Dangerous Child Method vs. Robinson Curriculum

The Robinson Curriculum Teaches the Basics

The homeschool curriculum devised by Arthur Robinson, PhD., prepares children and youth to excel in the challenging modern world of rapidly advancing science and technology. By teaching children to teach themselves, the Robinson Curriculum gives them the powerful thinking and self-disciplinary tools they need to learn virtually any subject on their own.

The six Robinson children were the prototype students in the early development of the curriculum. Each of the 6 children was taking college physics and math courses by age 16 — if not before — and each typically took only 2 years on-campus to finish undergraduate classwork.
Source

Think of the Robinson Curriculum as an Excellent “Learning Core”

Parents who wish to raise Dangerous Children can choose between any number of “learning cores,” or basic learning curricula. The Robinson Curriculum seems to be quite good in its preparation for the modern world of rapidly changing science, math, and technology. The central theme of “teaching them to teach themselves,” in particular, represents an invaluable gift to every child and youth who must face a world of rapid changes.

Dangerous Children Require More

The skills and knowledge provided by the Robinson Curriculum are priceless. Any child would benefit from such powerful core knowledge and skilled learning disciplines of self-teaching. Dangerous Children can use those things, but they will require additional training in particular areas if they are to be truly prepared for what they are likely to face as adults.

Particular Skills of Dangerous Children

  • Mastery of at least 3 means of financial independence by age 18
  • High levels of competence in business and financial skills
  • Skilled proficiency in firearms operation, maintenance, and tactics
  • Navigation and travel skills on land, sea, air
  • Proficiency in rescue and first aid
  • Experience in forming and running multiple businesses before age 18
  • Competence in maintaining equipment and infrastructure of a basic household inside or outside of city environs
  • Basic prepping and survival skills for various time scales
  • Competence in forming a competent and resilient community
  • Competence in networking multiple competent and resilient communities
  • Ability to form ad hoc cooperative groups able to plan and implement parallel critical infrastructures as needed

Much more is involved in becoming a Dangerous Child, and as you can imagine, such children have quite full days. The family is central to the life of a Dangerous Child, although as the child grows older, his powers of independence and self-direction will grow.

Paradoxically, Dangerous Children learn to deal skillfully with a wide range of personalities, persons of multiple social and educational levels, and many different cultures. They are fluent in at least three languages besides their native tongue, and should have little trouble traveling through almost any neighborhood, environment, or climate.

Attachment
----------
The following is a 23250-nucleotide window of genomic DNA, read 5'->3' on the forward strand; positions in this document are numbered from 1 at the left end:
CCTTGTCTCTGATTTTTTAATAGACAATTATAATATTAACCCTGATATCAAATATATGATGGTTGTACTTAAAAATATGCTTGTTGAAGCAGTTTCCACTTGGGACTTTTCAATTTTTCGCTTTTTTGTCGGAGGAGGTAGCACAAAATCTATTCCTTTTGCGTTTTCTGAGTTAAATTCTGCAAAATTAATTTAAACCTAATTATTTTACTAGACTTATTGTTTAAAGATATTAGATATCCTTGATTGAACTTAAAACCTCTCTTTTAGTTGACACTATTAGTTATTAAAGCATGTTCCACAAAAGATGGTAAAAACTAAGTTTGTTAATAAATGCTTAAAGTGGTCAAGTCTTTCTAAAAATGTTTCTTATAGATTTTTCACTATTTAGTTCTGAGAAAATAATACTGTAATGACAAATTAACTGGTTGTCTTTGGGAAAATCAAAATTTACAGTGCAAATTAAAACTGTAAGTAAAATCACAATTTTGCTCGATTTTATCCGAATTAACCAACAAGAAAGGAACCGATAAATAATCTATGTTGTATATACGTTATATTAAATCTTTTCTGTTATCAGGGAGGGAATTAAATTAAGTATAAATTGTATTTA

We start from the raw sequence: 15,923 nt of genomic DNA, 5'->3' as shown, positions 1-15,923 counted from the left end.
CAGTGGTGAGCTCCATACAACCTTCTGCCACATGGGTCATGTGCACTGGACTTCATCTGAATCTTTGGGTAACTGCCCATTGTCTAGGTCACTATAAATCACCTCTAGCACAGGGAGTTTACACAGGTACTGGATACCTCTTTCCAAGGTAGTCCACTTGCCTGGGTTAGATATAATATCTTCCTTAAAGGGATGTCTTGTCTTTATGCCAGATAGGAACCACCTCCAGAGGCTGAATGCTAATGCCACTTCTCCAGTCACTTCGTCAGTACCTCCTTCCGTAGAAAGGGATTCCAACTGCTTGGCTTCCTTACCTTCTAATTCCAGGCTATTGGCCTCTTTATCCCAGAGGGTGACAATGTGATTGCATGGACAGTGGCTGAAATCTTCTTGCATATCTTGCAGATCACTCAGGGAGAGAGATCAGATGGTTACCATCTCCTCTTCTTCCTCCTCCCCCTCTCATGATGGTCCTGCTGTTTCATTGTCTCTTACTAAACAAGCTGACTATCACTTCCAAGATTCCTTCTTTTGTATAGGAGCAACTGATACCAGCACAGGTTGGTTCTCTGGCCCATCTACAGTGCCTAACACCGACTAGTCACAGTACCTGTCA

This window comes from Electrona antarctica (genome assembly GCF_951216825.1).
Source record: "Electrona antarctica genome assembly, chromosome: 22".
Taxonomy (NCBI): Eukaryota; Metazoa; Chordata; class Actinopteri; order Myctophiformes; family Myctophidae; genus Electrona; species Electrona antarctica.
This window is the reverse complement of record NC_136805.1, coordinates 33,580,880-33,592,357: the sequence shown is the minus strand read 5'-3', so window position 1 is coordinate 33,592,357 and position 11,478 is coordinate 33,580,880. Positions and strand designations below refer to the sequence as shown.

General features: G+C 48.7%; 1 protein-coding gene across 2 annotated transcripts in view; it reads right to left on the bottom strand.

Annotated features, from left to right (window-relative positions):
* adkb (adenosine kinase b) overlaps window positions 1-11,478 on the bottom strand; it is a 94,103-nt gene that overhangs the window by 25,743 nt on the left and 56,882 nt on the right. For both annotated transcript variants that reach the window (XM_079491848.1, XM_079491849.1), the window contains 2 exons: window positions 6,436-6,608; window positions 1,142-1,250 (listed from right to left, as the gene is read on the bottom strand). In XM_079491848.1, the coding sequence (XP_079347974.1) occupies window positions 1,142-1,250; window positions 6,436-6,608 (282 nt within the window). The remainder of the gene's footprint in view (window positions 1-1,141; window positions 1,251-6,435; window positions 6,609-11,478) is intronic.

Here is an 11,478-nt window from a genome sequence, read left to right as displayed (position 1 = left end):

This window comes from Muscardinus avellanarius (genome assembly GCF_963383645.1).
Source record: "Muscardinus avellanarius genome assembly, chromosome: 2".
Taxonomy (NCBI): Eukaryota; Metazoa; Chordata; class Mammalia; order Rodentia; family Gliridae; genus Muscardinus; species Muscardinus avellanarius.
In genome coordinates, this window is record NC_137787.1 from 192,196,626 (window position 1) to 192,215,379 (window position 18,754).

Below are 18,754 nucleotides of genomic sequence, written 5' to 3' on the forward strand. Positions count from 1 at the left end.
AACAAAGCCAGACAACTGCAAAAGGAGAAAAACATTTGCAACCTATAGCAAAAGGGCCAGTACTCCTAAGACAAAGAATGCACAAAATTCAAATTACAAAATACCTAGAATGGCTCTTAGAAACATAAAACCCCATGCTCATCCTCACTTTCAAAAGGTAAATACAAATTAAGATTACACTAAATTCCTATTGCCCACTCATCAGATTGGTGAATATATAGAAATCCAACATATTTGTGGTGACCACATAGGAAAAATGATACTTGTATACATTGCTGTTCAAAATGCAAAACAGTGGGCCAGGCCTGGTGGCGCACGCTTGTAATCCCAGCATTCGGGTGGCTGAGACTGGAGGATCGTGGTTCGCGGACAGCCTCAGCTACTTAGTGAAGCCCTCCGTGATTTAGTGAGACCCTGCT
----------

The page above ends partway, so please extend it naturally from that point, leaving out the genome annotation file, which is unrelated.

Vision and Advanced Preparation are Key

The conventional method of child-raising seems to be one of “benign neglect,” somehow assuming that a child can fritter away his childhood with trivial amusements and mass production education/indoctrination, and somehow be ready for competent adulthood in a treacherous world, when he comes of age.

Conventional wisdom is quite stupid in that regard, and a parent would be wise to go his own way far apart from mainstream methods.

The Robinson Curriculum is a Good Start

Arthur Robinson provided an excellent core for youngsters. His thoughts on self-teaching are exemplary.

There are many other excellent core curricular methods available to parents, so that it is not necessary for them to reinvent the wheel in order to evade the common rot that pervades government schools and many private schools. Close scrutiny is always required in the choice.

Dangerous Child training is not for every child, of course. But for those who make that choice, it is important to provide a strong core of learning and discipline around which one can build a sound multi-competent and well-skilled young life.

US Schools: Smart Kids Getting Shafted

Children Should Learn at Their Own Pace

But that is not what happens in public schools and other conventional US schools. Everyone is crammed together in the same can — like sardines — and forced to soak in the same mind-numbing routine of programmed conformity, regardless of the child’s innate ability and interests.

because the system arbitrarily separates students by age, students of varying academic abilities get put on the same track. The low performers remain consistently behind, in a constant struggle to play catch-up. And they’re the ones who get the majority of the attention of today’s schools and education reformers.

But the high performers are also suffering in this system, too. They’re forced to sit in a classroom for seven hours a day going over simple material and concepts at a snail’s pace. Eventually, intellectual atrophy sets in. __ http://www.intellectualtakeout.org/blog/education-system-isnt-designed-smart-kids